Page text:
More publicly visible than these interventions in labour issues by Nehru was his appearance in the annual sessions of the Trade Union Congress. Obviously it was not so much his work as a labour leader as his position as a Congress leader which brought the media limelight on him at trade union conferences. We do not know whether he attended the founding meeting of the AITUC in 1920 but it is on record that Motilal Nehru and a substantial section of the National Congress did attend that meeting. Incidentally, this was one national-level conference which Mahatma Gandhi refused to attend. Jawaharlal Nehru’s regular association with the AITUC began in 1928 when he was elected, in absentia, President of the AITUC, the other office-bearers being Muzaffar Ahmad, S A Dange, etc. Thereafter Nehru was frequently in attendance at the annual AITUC sessions. Even in the turbulent year 1942 he was at the AITUC session in Kanpur and was nearly arrested on account of a militant speech he made there.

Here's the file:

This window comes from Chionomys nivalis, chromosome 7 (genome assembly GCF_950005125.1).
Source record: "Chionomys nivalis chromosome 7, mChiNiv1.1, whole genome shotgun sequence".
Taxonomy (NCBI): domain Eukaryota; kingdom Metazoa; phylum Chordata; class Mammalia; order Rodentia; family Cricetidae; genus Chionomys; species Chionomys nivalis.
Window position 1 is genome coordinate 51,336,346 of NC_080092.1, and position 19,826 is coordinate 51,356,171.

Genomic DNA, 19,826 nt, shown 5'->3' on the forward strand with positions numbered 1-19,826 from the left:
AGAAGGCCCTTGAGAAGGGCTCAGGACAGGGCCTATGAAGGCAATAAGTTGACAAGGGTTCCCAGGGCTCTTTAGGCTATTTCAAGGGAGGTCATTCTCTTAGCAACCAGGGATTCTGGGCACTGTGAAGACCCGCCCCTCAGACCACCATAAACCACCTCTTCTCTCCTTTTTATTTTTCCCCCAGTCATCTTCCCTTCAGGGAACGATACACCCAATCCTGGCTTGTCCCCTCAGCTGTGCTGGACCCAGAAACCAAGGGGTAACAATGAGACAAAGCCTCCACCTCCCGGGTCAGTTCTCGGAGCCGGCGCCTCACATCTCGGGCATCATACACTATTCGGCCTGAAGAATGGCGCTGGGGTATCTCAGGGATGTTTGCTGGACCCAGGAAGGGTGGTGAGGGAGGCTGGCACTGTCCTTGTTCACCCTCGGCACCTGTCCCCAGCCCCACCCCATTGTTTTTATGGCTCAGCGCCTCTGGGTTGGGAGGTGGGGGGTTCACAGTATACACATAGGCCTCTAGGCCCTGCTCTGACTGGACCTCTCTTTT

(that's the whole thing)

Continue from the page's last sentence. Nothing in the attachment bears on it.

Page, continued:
However, while he frequented those meetings he was perhaps perceived as an “outsider,” a bystander, by those who were actively involved in the labour movement. Further, he probably took a dim view of the conservative Congress labour leaders like Gulzarilal Nanda, known as a Gandhian, who made Gandhi’s Ahmedabad Textile Labour Association the model to follow. As the Congress Socialist Party gradually withered away and the more radical elements in the Congress opted for the left parties, Nehru was in isolation. The dominant conservative Congressmen, led by Sardar Vallabhbhai Patel and Nanda, engineered a split in the AITUC and founded the INTUC in 1946; Nehru at that time was a bystander.19 Despite that, Nehru’s admirers credited him with one great achievement, the resolution accepted at the Karachi session of the Congress in 1931 on the fundamental rights which would be part of the vision of “Swaraj” to which the Congress was committed.